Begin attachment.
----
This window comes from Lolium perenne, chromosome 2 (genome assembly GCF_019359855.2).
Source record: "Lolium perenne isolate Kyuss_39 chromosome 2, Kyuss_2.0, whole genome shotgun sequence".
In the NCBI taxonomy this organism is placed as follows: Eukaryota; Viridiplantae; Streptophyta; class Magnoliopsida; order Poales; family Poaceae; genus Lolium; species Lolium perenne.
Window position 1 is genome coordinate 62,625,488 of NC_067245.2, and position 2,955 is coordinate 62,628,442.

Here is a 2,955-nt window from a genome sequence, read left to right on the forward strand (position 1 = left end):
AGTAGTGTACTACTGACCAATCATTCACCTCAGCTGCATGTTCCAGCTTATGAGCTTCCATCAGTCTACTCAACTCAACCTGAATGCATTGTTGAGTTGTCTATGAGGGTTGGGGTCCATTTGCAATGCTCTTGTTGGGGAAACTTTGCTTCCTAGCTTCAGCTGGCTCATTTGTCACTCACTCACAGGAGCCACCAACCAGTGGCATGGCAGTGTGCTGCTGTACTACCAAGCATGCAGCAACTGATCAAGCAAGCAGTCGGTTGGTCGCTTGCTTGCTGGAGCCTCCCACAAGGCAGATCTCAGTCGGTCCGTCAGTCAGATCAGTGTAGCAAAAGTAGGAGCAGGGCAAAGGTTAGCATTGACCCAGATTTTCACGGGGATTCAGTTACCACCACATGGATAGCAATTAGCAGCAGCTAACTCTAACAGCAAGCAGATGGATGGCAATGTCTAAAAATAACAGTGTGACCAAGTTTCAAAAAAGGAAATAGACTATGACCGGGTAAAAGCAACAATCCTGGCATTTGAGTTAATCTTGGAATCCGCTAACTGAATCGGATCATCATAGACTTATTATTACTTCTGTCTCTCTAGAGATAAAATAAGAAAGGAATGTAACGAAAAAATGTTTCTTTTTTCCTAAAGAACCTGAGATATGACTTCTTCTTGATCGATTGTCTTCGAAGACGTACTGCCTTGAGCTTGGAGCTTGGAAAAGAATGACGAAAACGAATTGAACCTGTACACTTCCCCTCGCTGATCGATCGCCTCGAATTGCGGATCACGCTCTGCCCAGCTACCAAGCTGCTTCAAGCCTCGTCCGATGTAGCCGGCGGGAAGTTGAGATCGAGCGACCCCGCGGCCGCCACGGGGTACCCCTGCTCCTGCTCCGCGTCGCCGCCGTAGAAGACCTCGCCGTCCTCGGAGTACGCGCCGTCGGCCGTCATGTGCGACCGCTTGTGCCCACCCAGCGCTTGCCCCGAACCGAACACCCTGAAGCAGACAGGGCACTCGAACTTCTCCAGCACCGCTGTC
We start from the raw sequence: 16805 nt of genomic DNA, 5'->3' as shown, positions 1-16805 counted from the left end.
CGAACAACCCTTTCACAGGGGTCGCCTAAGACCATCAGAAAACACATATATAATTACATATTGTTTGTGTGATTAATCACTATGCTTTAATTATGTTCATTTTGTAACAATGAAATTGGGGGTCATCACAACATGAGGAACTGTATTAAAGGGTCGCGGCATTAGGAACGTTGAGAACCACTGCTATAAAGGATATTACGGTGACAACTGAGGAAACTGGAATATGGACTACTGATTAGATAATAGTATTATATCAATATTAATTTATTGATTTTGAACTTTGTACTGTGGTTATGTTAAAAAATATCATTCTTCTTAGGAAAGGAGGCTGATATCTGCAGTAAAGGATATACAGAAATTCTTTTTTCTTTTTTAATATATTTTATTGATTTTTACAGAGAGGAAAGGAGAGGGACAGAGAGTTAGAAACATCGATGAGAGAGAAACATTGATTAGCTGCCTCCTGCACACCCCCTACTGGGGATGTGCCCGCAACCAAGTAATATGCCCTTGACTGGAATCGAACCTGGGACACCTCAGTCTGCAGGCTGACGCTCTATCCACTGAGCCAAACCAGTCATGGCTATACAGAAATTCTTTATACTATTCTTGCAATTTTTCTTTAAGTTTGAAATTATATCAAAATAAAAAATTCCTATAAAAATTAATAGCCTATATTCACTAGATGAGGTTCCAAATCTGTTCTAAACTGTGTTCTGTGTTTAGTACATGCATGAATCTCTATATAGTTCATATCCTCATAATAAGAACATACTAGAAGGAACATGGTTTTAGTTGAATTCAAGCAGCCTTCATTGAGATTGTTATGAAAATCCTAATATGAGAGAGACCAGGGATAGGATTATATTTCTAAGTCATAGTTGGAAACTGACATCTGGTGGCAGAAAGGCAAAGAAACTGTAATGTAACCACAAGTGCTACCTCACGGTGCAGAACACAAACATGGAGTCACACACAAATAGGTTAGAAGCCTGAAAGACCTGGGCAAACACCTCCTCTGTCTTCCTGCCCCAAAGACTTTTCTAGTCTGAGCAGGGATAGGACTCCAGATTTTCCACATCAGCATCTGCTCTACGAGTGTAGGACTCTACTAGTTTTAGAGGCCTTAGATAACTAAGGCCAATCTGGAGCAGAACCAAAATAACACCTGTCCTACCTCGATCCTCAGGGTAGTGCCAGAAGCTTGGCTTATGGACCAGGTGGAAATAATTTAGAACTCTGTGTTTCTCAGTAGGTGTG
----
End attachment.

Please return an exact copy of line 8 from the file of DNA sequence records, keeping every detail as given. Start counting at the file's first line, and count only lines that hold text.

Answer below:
CGAACAACCCTTTCACAGGGGTCGCCTAAGACCATCAGAAAACACATATATAATTACATATTGTTTGTGTGATTAATCACTATGCTTTAATTATGTTCATTTTGTAACAATGAAATTGGGGGTCATCACAACATGAGGAACTGTATTAAAGGGTCGCGGCATTAGGAACGTTGAGAACCACTGCTATAAAGGATATTACGGTGACAACTGAGGAAACTGGAATATGGACTACTGATTAGATAATAGTATTATATCAATATTAATTTATTGATTTTGAACTTTGTACTGTGGTTATGTTAAAAAATATCATTCTTCTTAGGAAAGGAGGCTGATATCTGCAGTAAAGGATATACAGAAATTCTTTTTTCTTTTTTAATATATTTTATTGATTTTTACAGAGAGGAAAGGAGAGGGACAGAGAGTTAGAAACATCGATGAGAGAGAAACATTGATTAGCTGCCTCCTGCACACCCCCTACTGGGGATGTGCCCGCAACCAAGTAATATGCCCTTGACTGGAATCGAACCTGGGACACCTCAGTCTGCAGGCTGACGCTCTATCCACTGAGCCAAACCAGTCATGGCTATACAGAAATTCTTTATACTATTCTTGCAATTTTTCTTTAAGTTTGAAATTATATCAAAATAAAAAATTCCTATAAAAATTAATAGCCTATATTCACTAGATGAGGTTCCAAATCTGTTCTAAACTGTGTTCTGTGTTTAGTACATGCATGAATCTCTATATAGTTCATATCCTCATAATAAGAACATACTAGAAGGAACATGGTTTTAGTTGAATTCAAGCAGCCTTCATTGAGATTGTTATGAAAATCCTAATATGAGAGAGACCAGGGATAGGATTATATTTCTAAGTCATAGTTGGAAACTGACATCTGGTGGCAGAAAGGCAAAGAAACTGTAATGTAACCACAAGTGCTACCTCACGGTGCAGAACACAAACATGGAGTCACACACAAATAGGTTAGAAGCCTGAAAGACCTGGGCAAACACCTCCTCTGTCTTCCTGCCCCAAAGACTTTTCTAGTCTGAGCAGGGATAGGACTCCAGATTTTCCACATCAGCATCTGCTCTACGAGTGTAGGACTCTACTAGTTTTAGAGGCCTTAGATAACTAAGGCCAATCTGGAGCAGAACCAAAATAACACCTGTCCTACCTCGATCCTCAGGGTAGTGCCAGAAGCTTGGCTTATGGACCAGGTGGAAATAATTTAGAACTCTGTGTTTCTCAGTAGGTGTG